SB 17: Banning Diversity, Equity, and Inclusion in Higher Education

While SB 17 by Sen. Brandon Creighton (R-Conroe) does not officially go into effect until January 2024, many colleges and universities are already taking action to implement this bill that bans diversity, equity, and inclusion (DEI) programs at institutions of higher education in Texas. 

We covered this wide-reaching attack on diversity in Texas in a previous issue of the Hotline unpacking how higher education fared this legislative session.

As one example, the DEI office at the University of North Texas will be eliminated and the vice president of DEI will retire, according to an email from the university president to the community. Several offices previously housed within the DEI office — including the offices of Title IX, equal employment opportunity, and affirmative action — will be moved under different departments within the university. The university is also working to reassign the 27 staff members that currently work within the office of DEI to other offices across the university.

The University of Houston will continue some of the programs previously operated by the DEI office under the new Center for Student Advocacy and Community. The center, however, will not designate special places for LGBTQ+ students and racial and ethnic minority populations, and it will not host any diversity-based training or programming. Student organizations can continue diversity-based training and programming, but this cannot be considered mandatory.

Students across the state are protesting the implementation of this new law.

SB 18: Weakening Tenure Protections in Higher Education

In another attack leveled at higher education in the state of Texas, SB 18 by Sen. Brandon Creighton (R-Conroe) weakens the protections afforded to tenured staff at institutions of higher education. These protections protect a professor or researcher from being fired without cause. Tenure is only granted to the top professors in their fields of study who have been rigorously evaluated over a period of about six years.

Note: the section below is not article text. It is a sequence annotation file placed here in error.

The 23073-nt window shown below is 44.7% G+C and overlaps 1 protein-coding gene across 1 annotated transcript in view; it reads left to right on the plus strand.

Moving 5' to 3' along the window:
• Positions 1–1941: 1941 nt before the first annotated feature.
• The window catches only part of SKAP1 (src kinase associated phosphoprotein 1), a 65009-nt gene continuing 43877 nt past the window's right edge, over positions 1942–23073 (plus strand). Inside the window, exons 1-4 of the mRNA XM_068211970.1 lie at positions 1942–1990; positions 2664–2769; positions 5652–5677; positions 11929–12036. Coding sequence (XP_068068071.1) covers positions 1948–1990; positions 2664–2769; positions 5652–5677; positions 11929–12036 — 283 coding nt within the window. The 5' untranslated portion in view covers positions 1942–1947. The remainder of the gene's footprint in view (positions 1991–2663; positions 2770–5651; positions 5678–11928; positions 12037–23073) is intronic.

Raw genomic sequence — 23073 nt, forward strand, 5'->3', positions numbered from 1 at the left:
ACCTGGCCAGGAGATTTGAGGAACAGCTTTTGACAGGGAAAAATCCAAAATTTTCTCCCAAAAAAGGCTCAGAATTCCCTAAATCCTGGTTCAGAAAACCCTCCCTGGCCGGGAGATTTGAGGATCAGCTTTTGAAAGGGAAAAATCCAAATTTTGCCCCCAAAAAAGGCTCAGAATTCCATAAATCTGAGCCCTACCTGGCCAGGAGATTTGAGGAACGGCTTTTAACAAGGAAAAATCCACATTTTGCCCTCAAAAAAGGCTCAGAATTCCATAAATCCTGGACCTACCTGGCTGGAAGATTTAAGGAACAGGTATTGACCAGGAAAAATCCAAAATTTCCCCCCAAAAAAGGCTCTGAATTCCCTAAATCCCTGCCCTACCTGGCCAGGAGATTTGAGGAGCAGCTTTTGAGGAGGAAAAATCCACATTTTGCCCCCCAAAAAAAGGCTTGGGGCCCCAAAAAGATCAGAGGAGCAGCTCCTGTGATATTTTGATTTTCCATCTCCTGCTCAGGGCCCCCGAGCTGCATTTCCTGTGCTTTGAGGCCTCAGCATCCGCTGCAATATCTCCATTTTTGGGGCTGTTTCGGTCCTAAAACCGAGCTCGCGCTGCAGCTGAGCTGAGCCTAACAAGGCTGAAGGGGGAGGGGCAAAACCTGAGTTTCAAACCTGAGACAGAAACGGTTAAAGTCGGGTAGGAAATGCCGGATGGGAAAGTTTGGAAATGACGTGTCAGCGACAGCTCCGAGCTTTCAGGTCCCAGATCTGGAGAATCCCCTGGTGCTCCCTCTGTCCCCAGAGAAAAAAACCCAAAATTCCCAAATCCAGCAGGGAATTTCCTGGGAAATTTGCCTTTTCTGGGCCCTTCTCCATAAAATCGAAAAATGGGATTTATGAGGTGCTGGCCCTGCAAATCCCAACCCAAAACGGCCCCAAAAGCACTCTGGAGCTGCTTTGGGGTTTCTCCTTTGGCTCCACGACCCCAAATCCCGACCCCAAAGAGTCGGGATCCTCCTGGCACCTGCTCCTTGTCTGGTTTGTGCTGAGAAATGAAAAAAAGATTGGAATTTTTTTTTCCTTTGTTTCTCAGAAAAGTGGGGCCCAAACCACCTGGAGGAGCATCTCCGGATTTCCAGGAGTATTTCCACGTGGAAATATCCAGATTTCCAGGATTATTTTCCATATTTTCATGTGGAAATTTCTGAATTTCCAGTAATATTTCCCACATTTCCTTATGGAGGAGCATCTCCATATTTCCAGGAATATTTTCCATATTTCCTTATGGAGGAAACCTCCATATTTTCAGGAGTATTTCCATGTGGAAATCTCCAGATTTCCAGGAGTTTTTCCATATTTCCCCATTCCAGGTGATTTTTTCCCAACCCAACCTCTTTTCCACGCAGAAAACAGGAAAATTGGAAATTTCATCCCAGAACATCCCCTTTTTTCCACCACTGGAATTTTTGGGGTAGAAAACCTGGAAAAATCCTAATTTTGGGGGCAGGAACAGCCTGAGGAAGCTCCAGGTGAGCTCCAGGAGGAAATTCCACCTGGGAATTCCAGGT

Tenure protects professors who, say, teach and research things that the appointed boards of university might not agree with, especially when it relates to political topics. SB 18 was passed by the Legislature on a mostly party-line vote.

We covered this attack on tenure in a previous issue of the Hotline, unpacking how higher education fared this legislative session. In brief, the new law weakens tenure by expanding the list of fireable offenses to include overly vague and broadly defined behavior.

This summer, in response to SB 18’s passage, the boards of regents for institutions of higher education have adopted new tenure policies, which basically copy the exact language from SB 18 and do nothing to expand tenure protections outside of the low bar outlined by the bill.

Many groups, including the AFT-affiliated American Association of University Professors (AAUP), and other allied organizations representing university professors, have opposed this bill since it was first conceived.

The passage of SB 17 and SB 18 has led many university professors to consider leaving the state, according to a new survey conducted by AAUP. More than a quarter of the 1,900 Texas faculty members who responded to the survey are considering leaving the state, and more than two-thirds responded that they would not recommend a position in Texas to a colleague.